Doctor Ealing had backhanded me across the cheek, his wedding ring cutting into the skin. As the stinging started to set in, I felt a small trickle of blood work its way from the cut and down my face, dripping off my chin on and onto the top of my dress. The room was silent. In front of me, Doctor Ealing was breathing heavily, his arm still raised as though he was going to take another swing. He didn't. His arm dropped to his side, but he didn't say anything. No one did. Everyone was still in shock at what had just happened. Even Mr Warrington looked surprised by what had just happened.
The blood continued the trickle from the cut as I waited for someone to say something or at least react. With everyone still sitting in complete silence, I retrieved a small handkerchief from my pocket and wiped it across my face, cleaning up as much blood as possible. When I pulled the handkerchief away from my face, the entire swatch of cloth was deep red, and the cut was still bleeding. Even with the handkerchief stained completely, I pressed it up to the cut on my face, something we had always done at the factory. That was something I never thought I would have to use again.
"Albert," Mrs Ealing said. Her hands were clenched around the edge of the table, her knuckles turning white.
"You can leave, Rosie," Doctor Ealing said, drawing in a breath.
"Father you can't just-"
"Be quiet, Robert. Esther will finish up."
"Very well," I said, glancing up and looked Doctor Ealing in the eye.
Whether he hit me to show off to Mr Warrington, or whether he meant it, I didn't know. What I did know was that I wasn't going to show Doctor Ealing or Mr Warrington that a slap to the face and a cut across my cheek wasn't going to do anything. Keeping the handkerchief pressed to my cheek, I pulled my eyes away from Doctor Ealing and left the room, listening out for what anyone had to say on the matter, but no one spoke. I hung around in the hallway outside the dining room for several minutes, waiting for someone to say something, to question Doctor Ealing's actions, but they never did.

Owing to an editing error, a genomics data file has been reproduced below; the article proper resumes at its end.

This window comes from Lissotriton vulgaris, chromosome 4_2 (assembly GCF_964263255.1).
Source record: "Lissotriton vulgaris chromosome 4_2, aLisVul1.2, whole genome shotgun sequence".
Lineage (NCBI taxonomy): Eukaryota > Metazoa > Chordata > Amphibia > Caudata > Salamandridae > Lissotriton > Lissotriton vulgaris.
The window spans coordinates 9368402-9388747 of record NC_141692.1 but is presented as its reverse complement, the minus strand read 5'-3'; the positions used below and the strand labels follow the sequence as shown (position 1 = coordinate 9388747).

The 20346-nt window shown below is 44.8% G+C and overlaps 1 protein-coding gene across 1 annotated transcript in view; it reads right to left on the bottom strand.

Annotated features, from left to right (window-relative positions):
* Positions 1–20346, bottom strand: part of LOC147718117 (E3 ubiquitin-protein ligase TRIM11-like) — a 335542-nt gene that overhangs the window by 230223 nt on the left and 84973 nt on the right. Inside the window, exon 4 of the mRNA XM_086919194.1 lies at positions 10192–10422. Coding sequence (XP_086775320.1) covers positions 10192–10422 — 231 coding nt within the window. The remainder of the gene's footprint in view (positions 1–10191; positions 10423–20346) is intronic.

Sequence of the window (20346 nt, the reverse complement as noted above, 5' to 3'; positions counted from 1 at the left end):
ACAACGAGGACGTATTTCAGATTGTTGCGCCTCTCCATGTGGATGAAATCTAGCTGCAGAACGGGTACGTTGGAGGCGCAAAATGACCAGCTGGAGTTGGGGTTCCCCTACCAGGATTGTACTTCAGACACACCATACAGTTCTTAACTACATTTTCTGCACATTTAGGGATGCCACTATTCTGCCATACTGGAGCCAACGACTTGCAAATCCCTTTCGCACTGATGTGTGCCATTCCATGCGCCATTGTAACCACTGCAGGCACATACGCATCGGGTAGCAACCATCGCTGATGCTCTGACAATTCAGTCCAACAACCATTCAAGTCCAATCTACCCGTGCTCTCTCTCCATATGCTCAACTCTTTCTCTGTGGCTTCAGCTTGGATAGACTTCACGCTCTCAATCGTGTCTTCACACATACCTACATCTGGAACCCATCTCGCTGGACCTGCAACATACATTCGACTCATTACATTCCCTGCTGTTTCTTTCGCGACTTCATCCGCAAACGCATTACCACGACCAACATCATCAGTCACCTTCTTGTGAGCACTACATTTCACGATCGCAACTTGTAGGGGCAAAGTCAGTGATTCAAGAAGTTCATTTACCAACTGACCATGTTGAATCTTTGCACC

I knew I had to return to the kitchen, but I couldn't do it. Although I hadn't done anything wrong, I knew how Miss Jenkins would react. The idea of me upsetting her again, turning up in the middle of luncheon service with blood on my face would destroy her, she worked so hard to help me and I failed. Instead, I walked in the opposite direction. Heading down the hallway, I left through the front door and took off at a sprint into the trees, dropping the handkerchief on the grass in the process. At that moment I didn't care about the handkerchief, the blood that was staining my dress or the dark clouds in the sky. I just wanted to be alone.
Stumbling into the trees, I continued for a little while longer. Once the house had disappeared amongst a tangle of branches and leaves, I collapsed against a tree trunk and sank to the ground. The damp grass soaked into the bottom of my dress as I pulled my knees into my chest and wrapped my arms around them. I pressed my face into my knees, not caring about the blood that would transfer. Tears trickled down my cheeks, stinging the cut and pooling into my skirt. If Miss Jenkins wasn't going to kill me for disrupting luncheon, she was going to kill me for the state of my clothing, but I didn't care.
When Doctor Ealing had said he would take me in and allow me to work in his household, I was glad. Glad someone hadn't ignored me and was willing to help even if they didn't know who I was. I thought, or hoped, that I had found safety. Found a place of refuge away from the torment of the past seven years, but Doctor Ealing had just proved me wrong. He might have slapped me to shut Mr Warrington up, but there were other ways of dealing with him without physical violence. If he could backhand me across the face with his dominant hand, he could do anything and that scared me.
"Rosie? Are you alright?" Samuel's voice broke through the thoughts swirling through my head. I hadn't even heard him approach me. Slowly, I lifted my head off my dress, blinking tears from my eyes as I looked at him. "Come, you can't stay here."
YOU ARE READING
The Factory Girl // Book 1 in the Rosie Grey seriesHistorical Fiction
-Wattpad Pick: Editors Choice- Rosie Grey was only seven years old when she arrived at Mr Thompson's cotton factory. Now fourteen, she has become accustomed to the treatment of the workers and the harsh conditions under which they are forced to wor...